The keen-eyed people over at Cycle World have uncovered a Suzuki patent that looks an awful lot like the Supermono engines Ducati used to great success in the 1990s.
A bit of history: In case you’ve forgotten, the Ducati Supermono was a purpose-built single cylinder sportbike, designed to dominate the supermono (hence the name) roadracing class of its day, in the 1990s. Ducati only built a few dozen of the machines (Wikipedia claims 65) between 1995 and 1997. They were highly successful, winning the IOMTT’s singles class in 1995, as well as cleaning up at various other roadracing events.
The key to the original Supermono’s success was its oddball engine architecture; essentially, it was a V-twin engine with a counterbalancer system replacing one of the cylinders. Other thumpers of that era used more crude designs, and therefore couldn’t make as much horsepower.
For whatever reason, Ducati never made the Supermono into a production machine, and now the remaining bikes are collector’s items, fetching high prices at auctions.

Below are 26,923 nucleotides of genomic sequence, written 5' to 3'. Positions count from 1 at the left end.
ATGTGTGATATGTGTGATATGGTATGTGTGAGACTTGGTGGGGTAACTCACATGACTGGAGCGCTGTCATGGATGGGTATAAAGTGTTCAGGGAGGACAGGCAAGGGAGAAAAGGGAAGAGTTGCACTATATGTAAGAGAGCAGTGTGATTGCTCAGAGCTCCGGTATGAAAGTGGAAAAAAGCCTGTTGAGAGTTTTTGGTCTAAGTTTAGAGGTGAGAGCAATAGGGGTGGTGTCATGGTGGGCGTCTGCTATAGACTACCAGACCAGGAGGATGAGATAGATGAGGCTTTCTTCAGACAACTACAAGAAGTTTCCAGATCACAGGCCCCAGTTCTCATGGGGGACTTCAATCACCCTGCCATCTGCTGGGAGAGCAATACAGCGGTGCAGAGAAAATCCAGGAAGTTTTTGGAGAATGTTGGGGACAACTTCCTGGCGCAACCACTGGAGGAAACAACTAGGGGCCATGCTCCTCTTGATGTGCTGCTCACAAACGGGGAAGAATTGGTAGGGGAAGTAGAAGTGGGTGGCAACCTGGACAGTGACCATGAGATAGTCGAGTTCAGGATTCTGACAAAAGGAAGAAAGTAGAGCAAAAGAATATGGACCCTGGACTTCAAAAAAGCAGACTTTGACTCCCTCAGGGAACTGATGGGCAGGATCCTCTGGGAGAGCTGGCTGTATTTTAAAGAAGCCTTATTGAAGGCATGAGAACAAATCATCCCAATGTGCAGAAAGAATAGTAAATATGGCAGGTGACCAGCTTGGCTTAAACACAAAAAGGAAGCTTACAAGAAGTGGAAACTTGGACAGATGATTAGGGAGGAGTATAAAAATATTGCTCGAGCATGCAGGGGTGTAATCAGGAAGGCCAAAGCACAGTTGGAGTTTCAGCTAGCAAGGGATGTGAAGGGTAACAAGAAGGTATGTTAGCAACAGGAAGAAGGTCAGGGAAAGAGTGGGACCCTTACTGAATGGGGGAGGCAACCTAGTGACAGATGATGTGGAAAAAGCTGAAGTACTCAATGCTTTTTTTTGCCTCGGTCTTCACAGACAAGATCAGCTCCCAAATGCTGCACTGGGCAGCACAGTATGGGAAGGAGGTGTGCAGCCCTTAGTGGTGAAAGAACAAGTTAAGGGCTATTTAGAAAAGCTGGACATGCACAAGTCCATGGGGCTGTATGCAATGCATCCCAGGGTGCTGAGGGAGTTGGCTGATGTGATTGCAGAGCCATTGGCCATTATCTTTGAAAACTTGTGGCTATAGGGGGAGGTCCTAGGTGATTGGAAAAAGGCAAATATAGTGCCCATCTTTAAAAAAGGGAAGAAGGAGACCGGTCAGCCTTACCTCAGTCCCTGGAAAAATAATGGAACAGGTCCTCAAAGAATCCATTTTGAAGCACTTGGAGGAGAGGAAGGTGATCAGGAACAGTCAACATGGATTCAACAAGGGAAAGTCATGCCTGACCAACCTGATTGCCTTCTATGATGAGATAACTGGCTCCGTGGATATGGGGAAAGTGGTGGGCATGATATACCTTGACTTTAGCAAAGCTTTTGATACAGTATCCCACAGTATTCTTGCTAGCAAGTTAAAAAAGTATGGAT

Now, this Suzuki design that Cycle World’s dug up uses pretty much the same idea as that old Ducati engine. It’s a V-twin design, with the rear cylinder remaining and the front piston yanked and replaced with a counterbalancer system. There’s still a cylinder there, sort of, but the con rod is bolted to a balancer, not to a piston.
Interesting! Of course, Suzuki has years of experience with building decent V-twins in its SV and V-Strom lineups, so it’s actually somewhat surprising this design hasn’t surfaced before, especially since the basic principle has been around since the 1990s.
But is the patent any guarantee of intention to produce this engine? Sadly, no. But given KTM’s recent success with its 690/701 platform in various machines, maybe big singles aren’t dead yet, and Suzuki could be seeing the light here as well. Could this be the engine that powers a new DR Big, which we’re all told is coming? Maybe!